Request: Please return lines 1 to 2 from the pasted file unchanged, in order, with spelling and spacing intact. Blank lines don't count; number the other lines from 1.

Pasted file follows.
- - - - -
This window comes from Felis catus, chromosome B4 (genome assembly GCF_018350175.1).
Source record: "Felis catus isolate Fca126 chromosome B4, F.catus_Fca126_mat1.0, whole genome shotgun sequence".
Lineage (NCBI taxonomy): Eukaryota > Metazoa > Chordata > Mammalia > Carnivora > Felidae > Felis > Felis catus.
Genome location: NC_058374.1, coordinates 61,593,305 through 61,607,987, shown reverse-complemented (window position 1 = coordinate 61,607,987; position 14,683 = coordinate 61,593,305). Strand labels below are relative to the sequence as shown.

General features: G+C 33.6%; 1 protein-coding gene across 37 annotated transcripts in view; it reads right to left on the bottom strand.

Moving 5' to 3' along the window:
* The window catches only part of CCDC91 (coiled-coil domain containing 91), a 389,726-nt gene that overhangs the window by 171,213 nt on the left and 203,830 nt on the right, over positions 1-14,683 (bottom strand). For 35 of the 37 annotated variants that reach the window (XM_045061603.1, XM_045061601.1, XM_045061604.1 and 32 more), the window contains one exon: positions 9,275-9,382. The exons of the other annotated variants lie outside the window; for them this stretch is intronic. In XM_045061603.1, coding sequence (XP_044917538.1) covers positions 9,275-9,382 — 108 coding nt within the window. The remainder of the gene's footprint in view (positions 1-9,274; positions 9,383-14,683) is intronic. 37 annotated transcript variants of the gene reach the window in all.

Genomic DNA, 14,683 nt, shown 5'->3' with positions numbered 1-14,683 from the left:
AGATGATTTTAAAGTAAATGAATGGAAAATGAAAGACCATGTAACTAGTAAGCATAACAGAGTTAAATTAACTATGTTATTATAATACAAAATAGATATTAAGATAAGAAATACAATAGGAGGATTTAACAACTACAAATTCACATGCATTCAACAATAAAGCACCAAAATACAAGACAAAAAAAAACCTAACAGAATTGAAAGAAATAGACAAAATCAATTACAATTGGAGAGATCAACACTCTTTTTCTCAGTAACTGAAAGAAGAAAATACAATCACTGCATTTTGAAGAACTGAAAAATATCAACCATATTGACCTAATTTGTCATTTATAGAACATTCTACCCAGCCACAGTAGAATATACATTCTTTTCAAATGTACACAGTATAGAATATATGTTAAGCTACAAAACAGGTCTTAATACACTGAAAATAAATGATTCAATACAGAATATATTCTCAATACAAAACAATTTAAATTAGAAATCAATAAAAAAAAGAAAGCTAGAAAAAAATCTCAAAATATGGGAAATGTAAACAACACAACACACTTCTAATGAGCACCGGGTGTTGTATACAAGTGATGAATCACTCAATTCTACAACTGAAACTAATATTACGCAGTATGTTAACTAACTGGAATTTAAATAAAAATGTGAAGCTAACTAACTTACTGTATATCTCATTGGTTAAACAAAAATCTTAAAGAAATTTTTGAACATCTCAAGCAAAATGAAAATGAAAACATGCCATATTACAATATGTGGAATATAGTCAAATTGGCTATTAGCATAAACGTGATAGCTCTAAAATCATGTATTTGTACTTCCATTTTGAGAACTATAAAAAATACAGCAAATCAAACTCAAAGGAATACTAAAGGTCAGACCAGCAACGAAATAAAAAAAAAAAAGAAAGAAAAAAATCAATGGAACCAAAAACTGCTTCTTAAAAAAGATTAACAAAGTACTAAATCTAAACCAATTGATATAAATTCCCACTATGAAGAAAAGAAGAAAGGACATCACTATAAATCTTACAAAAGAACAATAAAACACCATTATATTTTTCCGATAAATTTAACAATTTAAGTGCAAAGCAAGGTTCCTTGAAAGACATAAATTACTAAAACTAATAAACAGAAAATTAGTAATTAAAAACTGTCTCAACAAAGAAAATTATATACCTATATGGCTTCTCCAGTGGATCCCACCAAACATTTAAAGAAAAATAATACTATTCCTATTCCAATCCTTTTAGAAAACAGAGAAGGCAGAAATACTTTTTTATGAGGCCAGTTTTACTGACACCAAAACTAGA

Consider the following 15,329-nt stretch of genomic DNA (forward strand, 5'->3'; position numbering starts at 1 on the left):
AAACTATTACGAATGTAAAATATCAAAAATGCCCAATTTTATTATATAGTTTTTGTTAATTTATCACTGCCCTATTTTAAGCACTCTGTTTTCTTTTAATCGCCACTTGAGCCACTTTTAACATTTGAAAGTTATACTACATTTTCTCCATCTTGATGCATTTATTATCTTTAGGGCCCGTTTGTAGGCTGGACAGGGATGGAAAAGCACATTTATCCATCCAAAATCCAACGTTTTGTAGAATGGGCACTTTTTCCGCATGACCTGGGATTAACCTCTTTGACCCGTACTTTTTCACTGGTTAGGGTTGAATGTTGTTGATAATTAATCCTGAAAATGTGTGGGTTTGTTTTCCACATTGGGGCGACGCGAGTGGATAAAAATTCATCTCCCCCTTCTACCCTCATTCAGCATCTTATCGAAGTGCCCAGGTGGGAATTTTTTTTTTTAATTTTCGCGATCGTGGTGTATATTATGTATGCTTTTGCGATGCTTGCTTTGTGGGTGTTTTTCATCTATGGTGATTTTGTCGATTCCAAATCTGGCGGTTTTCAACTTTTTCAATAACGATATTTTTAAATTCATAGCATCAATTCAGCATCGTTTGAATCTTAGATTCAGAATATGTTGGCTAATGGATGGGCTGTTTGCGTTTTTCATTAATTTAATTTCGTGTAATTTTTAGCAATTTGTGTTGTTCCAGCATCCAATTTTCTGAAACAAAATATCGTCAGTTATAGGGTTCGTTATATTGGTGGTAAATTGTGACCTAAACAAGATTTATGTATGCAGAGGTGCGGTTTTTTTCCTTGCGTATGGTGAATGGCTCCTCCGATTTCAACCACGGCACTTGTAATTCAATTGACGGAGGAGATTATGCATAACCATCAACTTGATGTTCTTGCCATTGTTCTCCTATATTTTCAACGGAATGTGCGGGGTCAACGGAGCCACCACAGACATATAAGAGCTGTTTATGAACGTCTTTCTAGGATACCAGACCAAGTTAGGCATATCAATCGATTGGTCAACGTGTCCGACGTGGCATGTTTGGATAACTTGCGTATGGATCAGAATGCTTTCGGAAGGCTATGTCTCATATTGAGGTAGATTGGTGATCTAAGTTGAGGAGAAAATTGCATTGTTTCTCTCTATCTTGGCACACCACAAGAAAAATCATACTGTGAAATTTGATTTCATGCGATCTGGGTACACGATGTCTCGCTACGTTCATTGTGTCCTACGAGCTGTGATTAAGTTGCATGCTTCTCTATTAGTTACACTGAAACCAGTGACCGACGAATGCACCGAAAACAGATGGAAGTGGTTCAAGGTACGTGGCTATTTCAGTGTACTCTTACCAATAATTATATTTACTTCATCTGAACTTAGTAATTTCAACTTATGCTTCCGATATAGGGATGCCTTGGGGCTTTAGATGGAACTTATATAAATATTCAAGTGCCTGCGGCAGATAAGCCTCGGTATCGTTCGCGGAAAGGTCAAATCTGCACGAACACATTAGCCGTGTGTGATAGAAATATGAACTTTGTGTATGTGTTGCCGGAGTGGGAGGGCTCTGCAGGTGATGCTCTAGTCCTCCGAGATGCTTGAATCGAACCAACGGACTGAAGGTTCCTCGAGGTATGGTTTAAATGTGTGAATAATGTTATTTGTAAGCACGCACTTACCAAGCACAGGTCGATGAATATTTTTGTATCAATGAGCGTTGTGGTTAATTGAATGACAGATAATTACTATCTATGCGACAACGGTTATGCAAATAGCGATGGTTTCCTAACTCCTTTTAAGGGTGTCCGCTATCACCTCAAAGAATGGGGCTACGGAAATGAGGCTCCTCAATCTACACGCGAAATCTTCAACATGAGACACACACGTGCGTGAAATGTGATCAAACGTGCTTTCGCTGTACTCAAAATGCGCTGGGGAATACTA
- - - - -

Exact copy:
This window comes from Felis catus, chromosome B4 (genome assembly GCF_018350175.1).
Source record: "Felis catus isolate Fca126 chromosome B4, F.catus_Fca126_mat1.0, whole genome shotgun sequence".